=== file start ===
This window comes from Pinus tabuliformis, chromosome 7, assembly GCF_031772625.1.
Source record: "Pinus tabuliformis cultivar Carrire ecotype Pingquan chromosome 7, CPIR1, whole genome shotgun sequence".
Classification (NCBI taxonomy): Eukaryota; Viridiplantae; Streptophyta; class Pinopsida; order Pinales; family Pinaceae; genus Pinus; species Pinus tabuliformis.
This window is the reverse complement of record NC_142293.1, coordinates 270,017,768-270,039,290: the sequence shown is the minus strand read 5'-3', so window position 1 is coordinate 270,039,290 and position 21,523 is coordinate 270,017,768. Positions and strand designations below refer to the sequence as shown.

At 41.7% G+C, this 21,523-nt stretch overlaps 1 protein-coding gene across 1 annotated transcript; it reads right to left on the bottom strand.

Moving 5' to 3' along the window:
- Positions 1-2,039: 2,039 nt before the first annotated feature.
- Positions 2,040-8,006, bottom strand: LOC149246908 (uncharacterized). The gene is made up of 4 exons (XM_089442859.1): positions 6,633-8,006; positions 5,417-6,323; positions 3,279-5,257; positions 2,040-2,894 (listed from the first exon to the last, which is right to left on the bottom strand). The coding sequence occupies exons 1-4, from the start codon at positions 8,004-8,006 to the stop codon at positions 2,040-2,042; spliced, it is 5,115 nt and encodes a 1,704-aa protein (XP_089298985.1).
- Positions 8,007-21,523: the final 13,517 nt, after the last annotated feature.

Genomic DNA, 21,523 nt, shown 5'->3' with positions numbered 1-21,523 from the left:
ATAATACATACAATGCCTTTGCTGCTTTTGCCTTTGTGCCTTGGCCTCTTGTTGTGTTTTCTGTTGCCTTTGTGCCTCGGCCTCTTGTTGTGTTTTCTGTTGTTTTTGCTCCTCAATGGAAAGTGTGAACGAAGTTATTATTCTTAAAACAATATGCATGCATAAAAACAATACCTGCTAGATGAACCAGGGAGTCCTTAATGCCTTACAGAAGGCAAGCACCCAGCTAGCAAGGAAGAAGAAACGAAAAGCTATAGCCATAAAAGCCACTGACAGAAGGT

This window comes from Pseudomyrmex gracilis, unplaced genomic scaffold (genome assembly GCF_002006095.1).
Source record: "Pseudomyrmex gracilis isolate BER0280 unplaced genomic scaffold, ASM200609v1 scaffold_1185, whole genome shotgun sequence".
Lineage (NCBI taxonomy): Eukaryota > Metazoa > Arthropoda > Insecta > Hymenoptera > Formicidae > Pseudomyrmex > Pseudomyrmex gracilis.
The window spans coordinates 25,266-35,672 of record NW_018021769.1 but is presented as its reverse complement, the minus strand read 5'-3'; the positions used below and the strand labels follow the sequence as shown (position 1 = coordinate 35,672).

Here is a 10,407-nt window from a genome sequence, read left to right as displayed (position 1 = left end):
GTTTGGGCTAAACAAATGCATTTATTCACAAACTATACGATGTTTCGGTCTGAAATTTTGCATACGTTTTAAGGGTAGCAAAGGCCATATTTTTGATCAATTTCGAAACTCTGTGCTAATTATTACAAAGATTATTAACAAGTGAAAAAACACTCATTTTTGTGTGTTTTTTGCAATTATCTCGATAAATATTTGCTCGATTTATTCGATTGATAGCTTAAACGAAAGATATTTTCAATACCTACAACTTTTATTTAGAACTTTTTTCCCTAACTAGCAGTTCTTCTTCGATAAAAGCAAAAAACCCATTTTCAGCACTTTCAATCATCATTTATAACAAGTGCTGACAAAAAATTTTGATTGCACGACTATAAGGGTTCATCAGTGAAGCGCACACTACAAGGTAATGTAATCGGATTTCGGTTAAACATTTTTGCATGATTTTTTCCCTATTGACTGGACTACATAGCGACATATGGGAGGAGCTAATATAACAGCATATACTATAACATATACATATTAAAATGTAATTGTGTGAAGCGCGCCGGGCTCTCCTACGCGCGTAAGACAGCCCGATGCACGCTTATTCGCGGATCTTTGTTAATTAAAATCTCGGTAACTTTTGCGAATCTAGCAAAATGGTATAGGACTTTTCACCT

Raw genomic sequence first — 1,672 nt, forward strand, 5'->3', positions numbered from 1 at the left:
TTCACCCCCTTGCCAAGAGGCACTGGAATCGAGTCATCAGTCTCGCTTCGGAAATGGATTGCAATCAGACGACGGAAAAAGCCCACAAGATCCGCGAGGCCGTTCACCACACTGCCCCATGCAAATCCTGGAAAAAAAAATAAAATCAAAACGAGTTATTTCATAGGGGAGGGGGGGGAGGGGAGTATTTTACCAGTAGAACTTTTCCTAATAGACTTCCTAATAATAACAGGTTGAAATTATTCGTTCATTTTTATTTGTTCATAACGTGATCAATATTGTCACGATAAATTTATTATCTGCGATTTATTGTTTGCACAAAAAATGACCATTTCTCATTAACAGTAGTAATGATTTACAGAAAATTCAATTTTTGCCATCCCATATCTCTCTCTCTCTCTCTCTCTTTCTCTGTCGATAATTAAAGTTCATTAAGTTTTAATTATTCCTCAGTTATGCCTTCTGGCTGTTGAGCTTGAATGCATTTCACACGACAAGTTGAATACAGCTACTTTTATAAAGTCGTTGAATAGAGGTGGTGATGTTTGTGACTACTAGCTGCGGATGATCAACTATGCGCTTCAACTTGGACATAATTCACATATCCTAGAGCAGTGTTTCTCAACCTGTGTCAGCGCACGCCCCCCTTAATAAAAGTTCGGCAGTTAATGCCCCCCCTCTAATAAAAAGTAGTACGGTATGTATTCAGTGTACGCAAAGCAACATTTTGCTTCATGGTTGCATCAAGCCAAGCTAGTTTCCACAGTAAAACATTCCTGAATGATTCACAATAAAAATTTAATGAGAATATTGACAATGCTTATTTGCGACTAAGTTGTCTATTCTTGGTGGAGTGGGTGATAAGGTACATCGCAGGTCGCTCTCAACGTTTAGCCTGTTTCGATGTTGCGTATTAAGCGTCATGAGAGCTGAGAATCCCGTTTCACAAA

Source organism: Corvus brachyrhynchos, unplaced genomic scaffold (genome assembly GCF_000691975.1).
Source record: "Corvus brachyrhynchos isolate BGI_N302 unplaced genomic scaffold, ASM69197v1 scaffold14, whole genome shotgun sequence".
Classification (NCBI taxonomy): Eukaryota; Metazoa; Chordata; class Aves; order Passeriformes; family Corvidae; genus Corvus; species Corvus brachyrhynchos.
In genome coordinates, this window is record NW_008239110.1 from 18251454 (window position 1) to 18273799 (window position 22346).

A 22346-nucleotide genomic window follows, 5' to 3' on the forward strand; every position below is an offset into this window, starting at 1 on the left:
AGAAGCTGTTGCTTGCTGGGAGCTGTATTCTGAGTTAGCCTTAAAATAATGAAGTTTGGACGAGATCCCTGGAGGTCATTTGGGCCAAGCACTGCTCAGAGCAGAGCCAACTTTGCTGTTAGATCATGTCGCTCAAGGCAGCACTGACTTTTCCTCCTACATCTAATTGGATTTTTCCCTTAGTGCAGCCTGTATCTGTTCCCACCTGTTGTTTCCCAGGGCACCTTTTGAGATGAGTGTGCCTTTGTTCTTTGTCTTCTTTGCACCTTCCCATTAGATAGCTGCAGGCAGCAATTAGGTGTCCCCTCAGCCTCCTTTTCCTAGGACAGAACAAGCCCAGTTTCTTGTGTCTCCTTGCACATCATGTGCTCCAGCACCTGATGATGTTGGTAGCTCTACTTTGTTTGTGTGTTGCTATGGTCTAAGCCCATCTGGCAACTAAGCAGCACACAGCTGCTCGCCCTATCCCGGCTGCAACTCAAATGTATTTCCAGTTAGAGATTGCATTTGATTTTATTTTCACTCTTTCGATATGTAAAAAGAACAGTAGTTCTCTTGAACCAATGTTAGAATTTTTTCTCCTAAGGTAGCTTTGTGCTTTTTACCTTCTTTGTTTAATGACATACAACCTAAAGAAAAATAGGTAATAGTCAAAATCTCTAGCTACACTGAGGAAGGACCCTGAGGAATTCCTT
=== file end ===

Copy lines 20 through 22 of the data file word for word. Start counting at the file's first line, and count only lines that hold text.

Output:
Source organism: Corvus brachyrhynchos, unplaced genomic scaffold (genome assembly GCF_000691975.1).
Source record: "Corvus brachyrhynchos isolate BGI_N302 unplaced genomic scaffold, ASM69197v1 scaffold14, whole genome shotgun sequence".
Classification (NCBI taxonomy): Eukaryota; Metazoa; Chordata; class Aves; order Passeriformes; family Corvidae; genus Corvus; species Corvus brachyrhynchos.